My “core audience”, if I look at my blog, includes readers from English speaking countries: the U.S., Canada, the U.K., and Australia. On Instagram, my followers are all a lot younger than me. My biggest audience is ages 25 to 34, the next biggest is ages 35 to 44. When I’m writing, I don’t really have a specific “audience” in mind. My degree is in English with a concentration in creative writing, and I’m pretty sure I was taught you don’t think about your audience - you just write. I think if I worry too much about who my audience is, that causes me to censor myself, and then I can’t write. For example: I learned not to post about bathroom tissue, because people outside of North America freak out. “Why are you taking down trees? You need to get a bidet! You’re evil!”


Why is food and cooking at the core of how you deliver your message?


Anne-Marie: We all have to eat. We can stop buying all kinds of things, but we still have to eat. Also, food is so closely tied to the climate: our crazy food system is a disaster. People are motivated to change their diet for different reasons: maybe they are horrified by industrial agriculture, or they have a restricted diet, or they want to cut their waste. Ultimately, we all kind of arrive at the same place. We need to eat more whole foods. Our government has to stop subsidizing all of the crops that are bad for us and start supplying the good stuff.


I’ve always loved to make things and be creative. For example, I had all of these lemons so I made preserved lemons with them. And then I had leftover lemon peels. So I made limoncello with those. Then, I used the limoncello to make biscotti! People really seem to like seeing something used and reused like that. Holy cow, people went crazy over it!

Image by @ZeroWasteChef


What systemic or structural challenges do you see impacting food waste?


Anne-Marie: For plastic waste, it’s oil subsidies and oil companies. They know that cars are going electric, and we will get off of fossil fuels eventually. They still want to sell their products. So over the next four years, they’re spending $400 billion to build new plastic production plants, because plastic comes from petrochemicals, from fossil fuel. So if we got rid of subsidies for the oil industry, that would help with our waste problem. Then maybe producing plastic wouldn’t be so profitable. So we need regulation, and polluters need to pay to clean up the mess and not put the onus onto cash-strapped municipalities and consumers. For example, in France, they have implemented laws that force retailers to donate instead of dump their excess food.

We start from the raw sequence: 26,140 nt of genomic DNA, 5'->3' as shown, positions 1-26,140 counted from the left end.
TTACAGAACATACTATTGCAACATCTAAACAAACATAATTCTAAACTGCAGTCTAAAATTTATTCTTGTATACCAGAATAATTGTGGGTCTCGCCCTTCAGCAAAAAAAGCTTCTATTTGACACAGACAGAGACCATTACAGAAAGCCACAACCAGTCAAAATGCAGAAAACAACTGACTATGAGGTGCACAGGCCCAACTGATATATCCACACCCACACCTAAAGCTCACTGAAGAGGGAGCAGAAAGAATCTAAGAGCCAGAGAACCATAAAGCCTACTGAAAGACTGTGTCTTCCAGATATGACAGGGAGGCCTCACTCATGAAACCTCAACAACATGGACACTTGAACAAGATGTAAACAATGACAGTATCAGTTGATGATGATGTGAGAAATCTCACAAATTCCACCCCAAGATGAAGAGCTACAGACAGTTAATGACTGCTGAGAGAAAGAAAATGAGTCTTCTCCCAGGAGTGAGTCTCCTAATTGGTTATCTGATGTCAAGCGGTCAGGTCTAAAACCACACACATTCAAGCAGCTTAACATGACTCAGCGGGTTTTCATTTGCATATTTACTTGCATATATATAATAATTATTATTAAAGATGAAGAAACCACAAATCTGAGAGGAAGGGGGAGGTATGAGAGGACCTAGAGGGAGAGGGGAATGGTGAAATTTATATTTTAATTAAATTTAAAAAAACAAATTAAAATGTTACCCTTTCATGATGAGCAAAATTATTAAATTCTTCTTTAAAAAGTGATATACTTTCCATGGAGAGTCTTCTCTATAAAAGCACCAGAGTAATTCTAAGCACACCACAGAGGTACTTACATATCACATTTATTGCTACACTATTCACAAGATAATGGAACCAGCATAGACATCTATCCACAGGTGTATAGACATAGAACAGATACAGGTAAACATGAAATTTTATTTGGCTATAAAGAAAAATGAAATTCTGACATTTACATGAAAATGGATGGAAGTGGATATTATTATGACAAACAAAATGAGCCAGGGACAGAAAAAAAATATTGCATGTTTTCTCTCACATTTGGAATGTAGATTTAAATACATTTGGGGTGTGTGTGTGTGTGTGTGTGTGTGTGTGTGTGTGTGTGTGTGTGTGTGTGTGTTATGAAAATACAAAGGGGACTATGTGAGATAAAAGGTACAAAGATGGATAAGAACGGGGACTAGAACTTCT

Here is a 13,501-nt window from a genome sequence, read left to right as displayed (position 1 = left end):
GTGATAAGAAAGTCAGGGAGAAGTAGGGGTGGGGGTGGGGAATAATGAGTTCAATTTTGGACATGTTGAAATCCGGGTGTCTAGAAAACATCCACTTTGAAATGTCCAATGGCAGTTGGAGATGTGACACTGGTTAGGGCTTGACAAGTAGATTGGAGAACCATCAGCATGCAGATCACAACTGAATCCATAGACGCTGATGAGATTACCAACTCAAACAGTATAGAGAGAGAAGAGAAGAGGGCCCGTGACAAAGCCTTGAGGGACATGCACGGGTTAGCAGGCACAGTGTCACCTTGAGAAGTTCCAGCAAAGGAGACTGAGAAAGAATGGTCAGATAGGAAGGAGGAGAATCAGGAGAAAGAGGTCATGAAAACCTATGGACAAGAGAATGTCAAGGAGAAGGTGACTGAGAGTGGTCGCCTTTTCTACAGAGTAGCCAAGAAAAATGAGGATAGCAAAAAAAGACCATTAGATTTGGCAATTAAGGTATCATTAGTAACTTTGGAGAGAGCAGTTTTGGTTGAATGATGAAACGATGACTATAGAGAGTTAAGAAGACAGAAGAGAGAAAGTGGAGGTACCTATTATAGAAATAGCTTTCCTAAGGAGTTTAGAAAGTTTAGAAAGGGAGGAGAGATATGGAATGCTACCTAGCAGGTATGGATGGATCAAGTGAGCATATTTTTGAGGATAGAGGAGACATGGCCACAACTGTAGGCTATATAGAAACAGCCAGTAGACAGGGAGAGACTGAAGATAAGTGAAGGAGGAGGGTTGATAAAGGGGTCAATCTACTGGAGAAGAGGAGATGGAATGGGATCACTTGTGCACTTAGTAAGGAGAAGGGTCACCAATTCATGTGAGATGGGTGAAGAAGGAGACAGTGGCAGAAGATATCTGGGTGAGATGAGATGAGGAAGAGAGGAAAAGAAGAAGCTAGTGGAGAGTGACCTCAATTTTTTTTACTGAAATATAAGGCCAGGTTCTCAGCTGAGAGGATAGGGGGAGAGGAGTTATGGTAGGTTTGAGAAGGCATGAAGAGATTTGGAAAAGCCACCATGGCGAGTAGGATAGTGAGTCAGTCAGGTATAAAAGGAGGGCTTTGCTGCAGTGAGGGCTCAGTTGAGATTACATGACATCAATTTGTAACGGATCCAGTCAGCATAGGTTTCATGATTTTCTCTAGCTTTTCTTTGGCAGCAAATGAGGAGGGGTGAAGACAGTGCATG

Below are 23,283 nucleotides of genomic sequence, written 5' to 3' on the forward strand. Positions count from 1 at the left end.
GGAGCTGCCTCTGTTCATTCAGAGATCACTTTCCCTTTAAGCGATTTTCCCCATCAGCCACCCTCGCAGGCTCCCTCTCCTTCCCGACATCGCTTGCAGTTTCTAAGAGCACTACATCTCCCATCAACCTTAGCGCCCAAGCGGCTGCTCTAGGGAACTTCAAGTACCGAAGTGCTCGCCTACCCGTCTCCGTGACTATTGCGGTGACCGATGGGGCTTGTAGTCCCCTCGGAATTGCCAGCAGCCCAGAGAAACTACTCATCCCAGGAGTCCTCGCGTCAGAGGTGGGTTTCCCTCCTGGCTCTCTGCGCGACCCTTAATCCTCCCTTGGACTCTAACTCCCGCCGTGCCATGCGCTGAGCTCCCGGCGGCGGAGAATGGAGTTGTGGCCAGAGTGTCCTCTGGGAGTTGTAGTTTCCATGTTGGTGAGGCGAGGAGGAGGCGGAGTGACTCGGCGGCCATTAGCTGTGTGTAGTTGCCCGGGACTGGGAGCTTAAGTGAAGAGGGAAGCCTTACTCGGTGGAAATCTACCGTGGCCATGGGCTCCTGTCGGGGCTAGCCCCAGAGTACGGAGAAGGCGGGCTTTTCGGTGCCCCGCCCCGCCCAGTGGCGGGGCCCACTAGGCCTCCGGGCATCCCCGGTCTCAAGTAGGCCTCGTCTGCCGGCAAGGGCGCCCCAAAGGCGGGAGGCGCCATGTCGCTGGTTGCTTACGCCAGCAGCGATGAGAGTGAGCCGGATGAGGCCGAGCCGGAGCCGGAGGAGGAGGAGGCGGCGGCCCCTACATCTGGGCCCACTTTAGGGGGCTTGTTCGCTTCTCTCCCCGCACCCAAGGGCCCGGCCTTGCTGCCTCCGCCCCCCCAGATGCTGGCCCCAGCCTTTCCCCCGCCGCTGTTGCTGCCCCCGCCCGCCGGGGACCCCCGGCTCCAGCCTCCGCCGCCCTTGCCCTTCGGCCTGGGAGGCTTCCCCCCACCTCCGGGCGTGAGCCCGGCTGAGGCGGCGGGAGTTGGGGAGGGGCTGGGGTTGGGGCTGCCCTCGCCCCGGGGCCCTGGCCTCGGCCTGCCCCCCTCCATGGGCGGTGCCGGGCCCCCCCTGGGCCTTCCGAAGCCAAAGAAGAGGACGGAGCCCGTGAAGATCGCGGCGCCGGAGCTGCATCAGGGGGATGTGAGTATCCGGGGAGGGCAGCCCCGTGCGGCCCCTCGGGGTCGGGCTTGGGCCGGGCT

If we had a living wage and people weren’t struggling so much, that would help reduce waste. One of the things that leads to food waste on the individual level is just a lack of kitchen efficiency, lack of skills, and lack of time. If you’re working two jobs just to feed your family, you don’t have time to plan ahead. And so you’re going through the drive-through and bringing home dinner with tons of packaging and filled with unhealthy food made from subsidized crops.


Many people find they don’t know their way around the kitchen because we decided a long time ago that the most important thing in our culture is to work all the time to earn money, to buy more stuff, and food and cooking haven’t received the respect they deserve. But, I think this is turning around. People are starting to be much more aware of the food waste issue, and it’s systemic connection to the climate crisis.


Your new book, the Zero Waste Chef Cookbook, includes lots of ideas to reduce waste as well as your favorite recipes. What’s your go-to recipe for a busy weeknight?